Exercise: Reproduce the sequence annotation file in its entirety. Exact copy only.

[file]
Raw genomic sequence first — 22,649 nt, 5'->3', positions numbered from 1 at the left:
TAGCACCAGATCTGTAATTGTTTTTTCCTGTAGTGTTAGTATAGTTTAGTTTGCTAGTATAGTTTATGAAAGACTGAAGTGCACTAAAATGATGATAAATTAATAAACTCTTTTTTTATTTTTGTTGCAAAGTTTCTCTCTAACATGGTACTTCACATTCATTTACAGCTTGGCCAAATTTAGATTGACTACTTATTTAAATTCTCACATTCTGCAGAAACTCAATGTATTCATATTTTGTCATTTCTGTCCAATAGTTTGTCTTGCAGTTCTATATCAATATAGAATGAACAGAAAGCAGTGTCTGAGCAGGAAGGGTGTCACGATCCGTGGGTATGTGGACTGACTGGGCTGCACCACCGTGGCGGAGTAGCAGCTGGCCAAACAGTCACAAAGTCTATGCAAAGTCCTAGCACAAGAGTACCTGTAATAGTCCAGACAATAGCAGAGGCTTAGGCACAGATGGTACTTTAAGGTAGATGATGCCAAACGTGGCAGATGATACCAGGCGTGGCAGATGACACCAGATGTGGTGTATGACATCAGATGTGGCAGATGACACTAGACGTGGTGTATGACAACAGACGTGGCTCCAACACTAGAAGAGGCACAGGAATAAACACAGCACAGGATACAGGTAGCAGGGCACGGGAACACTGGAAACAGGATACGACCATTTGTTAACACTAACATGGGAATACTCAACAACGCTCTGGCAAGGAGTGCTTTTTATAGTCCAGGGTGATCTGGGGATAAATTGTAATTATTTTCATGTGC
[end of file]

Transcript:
Raw genomic sequence first — 22,649 nt, 5'->3', positions numbered from 1 at the left:
TAGCACCAGATCTGTAATTGTTTTTTCCTGTAGTGTTAGTATAGTTTAGTTTGCTAGTATAGTTTATGAAAGACTGAAGTGCACTAAAATGATGATAAATTAATAAACTCTTTTTTTATTTTTGTTGCAAAGTTTCTCTCTAACATGGTACTTCACATTCATTTACAGCTTGGCCAAATTTAGATTGACTACTTATTTAAATTCTCACATTCTGCAGAAACTCAATGTATTCATATTTTGTCATTTCTGTCCAATAGTTTGTCTTGCAGTTCTATATCAATATAGAATGAACAGAAAGCAGTGTCTGAGCAGGAAGGGTGTCACGATCCGTGGGTATGTGGACTGACTGGGCTGCACCACCGTGGCGGAGTAGCAGCTGGCCAAACAGTCACAAAGTCTATGCAAAGTCCTAGCACAAGAGTACCTGTAATAGTCCAGACAATAGCAGAGGCTTAGGCACAGATGGTACTTTAAGGTAGATGATGCCAAACGTGGCAGATGATACCAGGCGTGGCAGATGACACCAGATGTGGTGTATGACATCAGATGTGGCAGATGACACTAGACGTGGTGTATGACAACAGACGTGGCTCCAACACTAGAAGAGGCACAGGAATAAACACAGCACAGGATACAGGTAGCAGGGCACGGGAACACTGGAAACAGGATACGACCATTTGTTAACACTAACATGGGAATACTCAACAACGCTCTGGCAAGGAGTGCTTTTTATAGTCCAGGGTGATCTGGGGATAAATTGTAATTATTTTCATGTGC